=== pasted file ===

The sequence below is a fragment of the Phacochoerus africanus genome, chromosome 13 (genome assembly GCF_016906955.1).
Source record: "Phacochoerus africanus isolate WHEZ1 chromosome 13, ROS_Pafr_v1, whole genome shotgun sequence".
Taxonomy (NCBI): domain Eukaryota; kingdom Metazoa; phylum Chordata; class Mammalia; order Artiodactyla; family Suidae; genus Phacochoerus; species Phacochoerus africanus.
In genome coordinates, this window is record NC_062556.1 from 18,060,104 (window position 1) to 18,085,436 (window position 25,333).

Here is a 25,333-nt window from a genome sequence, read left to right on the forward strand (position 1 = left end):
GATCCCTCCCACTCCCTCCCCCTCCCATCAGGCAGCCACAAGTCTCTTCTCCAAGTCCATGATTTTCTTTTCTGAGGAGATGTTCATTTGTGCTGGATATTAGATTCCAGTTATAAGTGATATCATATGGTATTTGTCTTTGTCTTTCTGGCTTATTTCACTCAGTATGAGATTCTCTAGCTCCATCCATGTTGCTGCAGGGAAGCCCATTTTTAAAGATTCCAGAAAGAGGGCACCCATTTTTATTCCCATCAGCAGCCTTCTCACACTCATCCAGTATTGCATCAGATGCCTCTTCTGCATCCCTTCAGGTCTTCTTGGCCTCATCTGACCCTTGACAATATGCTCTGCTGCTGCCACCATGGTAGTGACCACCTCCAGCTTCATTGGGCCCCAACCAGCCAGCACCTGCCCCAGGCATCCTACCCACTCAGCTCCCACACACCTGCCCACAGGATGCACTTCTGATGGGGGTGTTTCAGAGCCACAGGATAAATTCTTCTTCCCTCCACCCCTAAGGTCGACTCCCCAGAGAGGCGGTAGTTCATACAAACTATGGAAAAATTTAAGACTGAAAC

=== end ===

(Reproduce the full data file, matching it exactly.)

The sequence below is a fragment of the Phacochoerus africanus genome, chromosome 13 (genome assembly GCF_016906955.1).
Source record: "Phacochoerus africanus isolate WHEZ1 chromosome 13, ROS_Pafr_v1, whole genome shotgun sequence".
Taxonomy (NCBI): domain Eukaryota; kingdom Metazoa; phylum Chordata; class Mammalia; order Artiodactyla; family Suidae; genus Phacochoerus; species Phacochoerus africanus.
In genome coordinates, this window is record NC_062556.1 from 18,060,104 (window position 1) to 18,085,436 (window position 25,333).

Here is a 25,333-nt window from a genome sequence, read left to right on the forward strand (position 1 = left end):
GATCCCTCCCACTCCCTCCCCCTCCCATCAGGCAGCCACAAGTCTCTTCTCCAAGTCCATGATTTTCTTTTCTGAGGAGATGTTCATTTGTGCTGGATATTAGATTCCAGTTATAAGTGATATCATATGGTATTTGTCTTTGTCTTTCTGGCTTATTTCACTCAGTATGAGATTCTCTAGCTCCATCCATGTTGCTGCAGGGAAGCCCATTTTTAAAGATTCCAGAAAGAGGGCACCCATTTTTATTCCCATCAGCAGCCTTCTCACACTCATCCAGTATTGCATCAGATGCCTCTTCTGCATCCCTTCAGGTCTTCTTGGCCTCATCTGACCCTTGACAATATGCTCTGCTGCTGCCACCATGGTAGTGACCACCTCCAGCTTCATTGGGCCCCAACCAGCCAGCACCTGCCCCAGGCATCCTACCCACTCAGCTCCCACACACCTGCCCACAGGATGCACTTCTGATGGGGGTGTTTCAGAGCCACAGGATAAATTCTTCTTCCCTCCACCCCTAAGGTCGACTCCCCAGAGAGGCGGTAGTTCATACAAACTATGGAAAAATTTAAGACTGAAAC